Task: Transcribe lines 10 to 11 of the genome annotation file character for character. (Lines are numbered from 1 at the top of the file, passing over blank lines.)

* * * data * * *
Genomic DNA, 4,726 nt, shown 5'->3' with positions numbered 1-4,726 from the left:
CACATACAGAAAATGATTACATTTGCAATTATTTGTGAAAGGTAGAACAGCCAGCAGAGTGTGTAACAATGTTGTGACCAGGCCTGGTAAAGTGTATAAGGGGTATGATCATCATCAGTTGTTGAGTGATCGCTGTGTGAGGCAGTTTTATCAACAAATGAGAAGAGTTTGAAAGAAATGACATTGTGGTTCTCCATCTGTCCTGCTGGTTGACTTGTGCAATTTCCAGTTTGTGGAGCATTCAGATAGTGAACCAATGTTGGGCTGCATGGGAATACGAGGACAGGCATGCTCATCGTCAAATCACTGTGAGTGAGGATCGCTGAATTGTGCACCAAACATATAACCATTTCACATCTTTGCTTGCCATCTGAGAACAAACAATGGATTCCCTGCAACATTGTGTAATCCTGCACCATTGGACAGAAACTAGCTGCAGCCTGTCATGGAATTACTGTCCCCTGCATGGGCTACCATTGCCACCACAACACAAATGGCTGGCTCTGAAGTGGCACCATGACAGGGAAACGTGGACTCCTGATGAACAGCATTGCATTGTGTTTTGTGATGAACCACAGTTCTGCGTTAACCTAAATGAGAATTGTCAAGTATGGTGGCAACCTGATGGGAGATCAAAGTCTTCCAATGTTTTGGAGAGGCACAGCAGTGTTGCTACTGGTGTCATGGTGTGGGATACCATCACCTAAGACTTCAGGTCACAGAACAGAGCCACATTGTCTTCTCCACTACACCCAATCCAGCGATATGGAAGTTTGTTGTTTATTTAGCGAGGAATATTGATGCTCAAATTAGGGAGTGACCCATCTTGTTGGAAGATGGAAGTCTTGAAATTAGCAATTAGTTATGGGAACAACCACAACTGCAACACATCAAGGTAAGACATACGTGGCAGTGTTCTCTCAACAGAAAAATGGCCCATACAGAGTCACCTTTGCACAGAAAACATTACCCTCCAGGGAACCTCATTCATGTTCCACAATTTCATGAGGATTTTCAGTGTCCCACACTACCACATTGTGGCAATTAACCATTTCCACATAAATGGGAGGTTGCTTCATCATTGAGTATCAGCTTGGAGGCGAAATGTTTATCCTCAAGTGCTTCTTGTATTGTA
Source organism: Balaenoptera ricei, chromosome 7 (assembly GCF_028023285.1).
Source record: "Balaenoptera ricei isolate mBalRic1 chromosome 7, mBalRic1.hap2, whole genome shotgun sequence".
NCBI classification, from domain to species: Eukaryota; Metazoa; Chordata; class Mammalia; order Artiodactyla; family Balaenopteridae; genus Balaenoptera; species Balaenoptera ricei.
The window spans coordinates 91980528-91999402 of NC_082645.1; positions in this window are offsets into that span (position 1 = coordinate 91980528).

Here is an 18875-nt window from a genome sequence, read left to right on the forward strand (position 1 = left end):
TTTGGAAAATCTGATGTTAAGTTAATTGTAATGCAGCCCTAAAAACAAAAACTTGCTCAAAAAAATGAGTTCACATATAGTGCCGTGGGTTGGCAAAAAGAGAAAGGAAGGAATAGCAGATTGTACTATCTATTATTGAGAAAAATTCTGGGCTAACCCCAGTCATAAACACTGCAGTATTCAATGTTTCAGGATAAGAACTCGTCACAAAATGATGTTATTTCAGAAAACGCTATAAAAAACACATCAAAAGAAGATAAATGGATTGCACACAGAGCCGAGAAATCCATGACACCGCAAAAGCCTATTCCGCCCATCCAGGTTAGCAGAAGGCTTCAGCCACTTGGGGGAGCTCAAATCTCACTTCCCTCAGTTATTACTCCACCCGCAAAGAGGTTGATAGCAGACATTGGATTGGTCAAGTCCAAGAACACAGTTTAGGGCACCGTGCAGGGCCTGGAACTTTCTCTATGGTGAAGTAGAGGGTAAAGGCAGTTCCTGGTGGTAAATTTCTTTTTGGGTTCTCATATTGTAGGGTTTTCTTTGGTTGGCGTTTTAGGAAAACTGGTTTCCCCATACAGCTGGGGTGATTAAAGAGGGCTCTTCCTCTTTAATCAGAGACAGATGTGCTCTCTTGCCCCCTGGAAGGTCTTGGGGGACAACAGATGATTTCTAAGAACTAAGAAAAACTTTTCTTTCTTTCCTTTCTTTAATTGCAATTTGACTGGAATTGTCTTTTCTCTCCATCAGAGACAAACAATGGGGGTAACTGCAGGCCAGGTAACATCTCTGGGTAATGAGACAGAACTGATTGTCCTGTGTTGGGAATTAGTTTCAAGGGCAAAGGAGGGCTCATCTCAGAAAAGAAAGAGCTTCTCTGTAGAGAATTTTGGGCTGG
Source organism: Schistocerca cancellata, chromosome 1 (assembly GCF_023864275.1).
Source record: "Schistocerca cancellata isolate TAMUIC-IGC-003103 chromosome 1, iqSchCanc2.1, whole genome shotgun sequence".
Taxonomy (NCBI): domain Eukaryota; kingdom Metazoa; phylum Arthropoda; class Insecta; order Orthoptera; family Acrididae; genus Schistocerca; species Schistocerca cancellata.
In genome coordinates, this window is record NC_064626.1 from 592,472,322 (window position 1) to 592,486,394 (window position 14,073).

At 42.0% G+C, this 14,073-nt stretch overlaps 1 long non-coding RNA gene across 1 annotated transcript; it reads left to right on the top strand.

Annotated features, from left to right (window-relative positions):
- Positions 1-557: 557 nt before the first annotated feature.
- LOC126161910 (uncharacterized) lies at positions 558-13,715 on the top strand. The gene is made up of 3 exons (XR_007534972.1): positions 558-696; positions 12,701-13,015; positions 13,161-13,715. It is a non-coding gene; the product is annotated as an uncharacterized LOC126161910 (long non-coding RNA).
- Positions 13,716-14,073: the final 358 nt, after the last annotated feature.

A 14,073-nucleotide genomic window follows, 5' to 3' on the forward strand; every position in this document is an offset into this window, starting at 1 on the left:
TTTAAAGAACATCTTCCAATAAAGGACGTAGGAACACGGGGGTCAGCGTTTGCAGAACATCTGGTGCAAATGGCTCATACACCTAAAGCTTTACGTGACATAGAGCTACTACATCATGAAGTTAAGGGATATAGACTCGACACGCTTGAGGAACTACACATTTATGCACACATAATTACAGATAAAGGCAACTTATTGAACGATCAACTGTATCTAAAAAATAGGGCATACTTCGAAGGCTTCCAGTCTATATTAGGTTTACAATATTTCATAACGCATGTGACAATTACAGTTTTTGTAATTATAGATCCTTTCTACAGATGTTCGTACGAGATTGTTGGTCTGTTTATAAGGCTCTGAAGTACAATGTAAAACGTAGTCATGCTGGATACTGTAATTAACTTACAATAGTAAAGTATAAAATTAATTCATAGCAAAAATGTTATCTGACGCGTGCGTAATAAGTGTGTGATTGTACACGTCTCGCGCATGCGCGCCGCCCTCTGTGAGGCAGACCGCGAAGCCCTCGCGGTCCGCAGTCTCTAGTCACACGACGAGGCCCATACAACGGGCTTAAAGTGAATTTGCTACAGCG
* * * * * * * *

Source record: "Schistocerca cancellata isolate TAMUIC-IGC-003103 chromosome 1, iqSchCanc2.1, whole genome shotgun sequence".
Taxonomy (NCBI): domain Eukaryota; kingdom Metazoa; phylum Arthropoda; class Insecta; order Orthoptera; family Acrididae; genus Schistocerca; species Schistocerca cancellata.